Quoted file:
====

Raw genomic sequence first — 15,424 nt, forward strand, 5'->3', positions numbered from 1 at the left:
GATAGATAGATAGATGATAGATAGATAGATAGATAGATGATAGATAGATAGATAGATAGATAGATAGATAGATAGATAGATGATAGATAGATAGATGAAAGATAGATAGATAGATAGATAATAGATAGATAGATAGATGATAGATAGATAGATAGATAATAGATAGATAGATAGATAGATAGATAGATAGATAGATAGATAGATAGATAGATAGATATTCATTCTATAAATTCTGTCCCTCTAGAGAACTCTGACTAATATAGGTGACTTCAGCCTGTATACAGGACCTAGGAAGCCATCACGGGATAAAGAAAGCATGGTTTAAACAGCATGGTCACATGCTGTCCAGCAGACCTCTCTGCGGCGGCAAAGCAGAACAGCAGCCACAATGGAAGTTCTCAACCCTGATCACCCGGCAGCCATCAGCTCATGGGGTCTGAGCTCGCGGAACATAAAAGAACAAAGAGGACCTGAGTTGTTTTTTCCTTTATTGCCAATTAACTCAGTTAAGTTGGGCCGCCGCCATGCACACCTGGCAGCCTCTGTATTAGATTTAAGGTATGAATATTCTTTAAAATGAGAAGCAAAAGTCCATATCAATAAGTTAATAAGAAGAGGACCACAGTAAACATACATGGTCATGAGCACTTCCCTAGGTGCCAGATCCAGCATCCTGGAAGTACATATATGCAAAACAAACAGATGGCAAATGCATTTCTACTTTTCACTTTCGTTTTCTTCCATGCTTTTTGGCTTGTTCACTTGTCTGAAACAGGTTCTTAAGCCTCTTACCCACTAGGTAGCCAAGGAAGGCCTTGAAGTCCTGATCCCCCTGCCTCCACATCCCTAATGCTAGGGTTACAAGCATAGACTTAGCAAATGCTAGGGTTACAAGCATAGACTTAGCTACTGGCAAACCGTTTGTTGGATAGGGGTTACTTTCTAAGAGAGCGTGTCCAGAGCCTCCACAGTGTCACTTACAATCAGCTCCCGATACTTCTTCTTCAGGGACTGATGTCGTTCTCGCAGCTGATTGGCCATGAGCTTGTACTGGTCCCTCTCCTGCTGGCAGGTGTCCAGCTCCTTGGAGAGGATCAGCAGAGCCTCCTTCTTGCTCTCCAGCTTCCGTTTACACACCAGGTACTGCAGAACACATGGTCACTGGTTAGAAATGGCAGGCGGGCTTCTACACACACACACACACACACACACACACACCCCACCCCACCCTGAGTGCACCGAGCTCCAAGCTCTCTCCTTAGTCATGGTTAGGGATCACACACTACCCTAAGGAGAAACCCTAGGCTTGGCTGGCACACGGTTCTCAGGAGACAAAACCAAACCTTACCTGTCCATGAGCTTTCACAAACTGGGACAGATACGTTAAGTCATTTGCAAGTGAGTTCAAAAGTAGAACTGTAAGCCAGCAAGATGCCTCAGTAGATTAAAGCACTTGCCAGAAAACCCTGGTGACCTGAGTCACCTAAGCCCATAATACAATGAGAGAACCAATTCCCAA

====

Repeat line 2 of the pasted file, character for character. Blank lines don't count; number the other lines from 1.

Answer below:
GATAGATAGATAGATGATAGATAGATAGATAGATAGATGATAGATAGATAGATAGATAGATAGATAGATAGATAGATAGATGATAGATAGATAGATGAAAGATAGATAGATAGATAGATAATAGATAGATAGATAGATGATAGATAGATAGATAGATAATAGATAGATAGATAGATAGATAGATAGATAGATAGATAGATAGATAGATAGATAGATATTCATTCTATAAATTCTGTCCCTCTAGAGAACTCTGACTAATATAGGTGACTTCAGCCTGTATACAGGACCTAGGAAGCCATCACGGGATAAAGAAAGCATGGTTTAAACAGCATGGTCACATGCTGTCCAGCAGACCTCTCTGCGGCGGCAAAGCAGAACAGCAGCCACAATGGAAGTTCTCAACCCTGATCACCCGGCAGCCATCAGCTCATGGGGTCTGAGCTCGCGGAACATAAAAGAACAAAGAGGACCTGAGTTGTTTTTTCCTTTATTGCCAATTAACTCAGTTAAGTTGGGCCGCCGCCATGCACACCTGGCAGCCTCTGTATTAGATTTAAGGTATGAATATTCTTTAAAATGAGAAGCAAAAGTCCATATCAATAAGTTAATAAGAAGAGGACCACAGTAAACATACATGGTCATGAGCACTTCCCTAGGTGCCAGATCCAGCATCCTGGAAGTACATATATGCAAAACAAACAGATGGCAAATGCATTTCTACTTTTCACTTTCGTTTTCTTCCATGCTTTTTGGCTTGTTCACTTGTCTGAAACAGGTTCTTAAGCCTCTTACCCACTAGGTAGCCAAGGAAGGCCTTGAAGTCCTGATCCCCCTGCCTCCACATCCCTAATGCTAGGGTTACAAGCATAGACTTAGCAAATGCTAGGGTTACAAGCATAGACTTAGCTACTGGCAAACCGTTTGTTGGATAGGGGTTACTTTCTAAGAGAGCGTGTCCAGAGCCTCCACAGTGTCACTTACAATCAGCTCCCGATACTTCTTCTTCAGGGACTGATGTCGTTCTCGCAGCTGATTGGCCATGAGCTTGTACTGGTCCCTCTCCTGCTGGCAGGTGTCCAGCTCCTTGGAGAGGATCAGCAGAGCCTCCTTCTTGCTCTCCAGCTTCCGTTTACACACCAGGTACTGCAGAACACATGGTCACTGGTTAGAAATGGCAGGCGGGCTTCTACACACACACACACACACACACACACACACCCCACCCCACCCTGAGTGCACCGAGCTCCAAGCTCTCTCCTTAGTCATGGTTAGGGATCACACACTACCCTAAGGAGAAACCCTAGGCTTGGCTGGCACACGGTTCTCAGGAGACAAAACCAAACCTTACCTGTCCATGAGCTTTCACAAACTGGGACAGATACGTTAAGTCATTTGCAAGTGAGTTCAAAAGTAGAACTGTAAGCCAGCAAGATGCCTCAGTAGATTAAAGCACTTGCCAGAAAACCCTGGTGACCTGAGTCACCTAAGCCCATAATACAATGAGAGAACCAATTCCCAA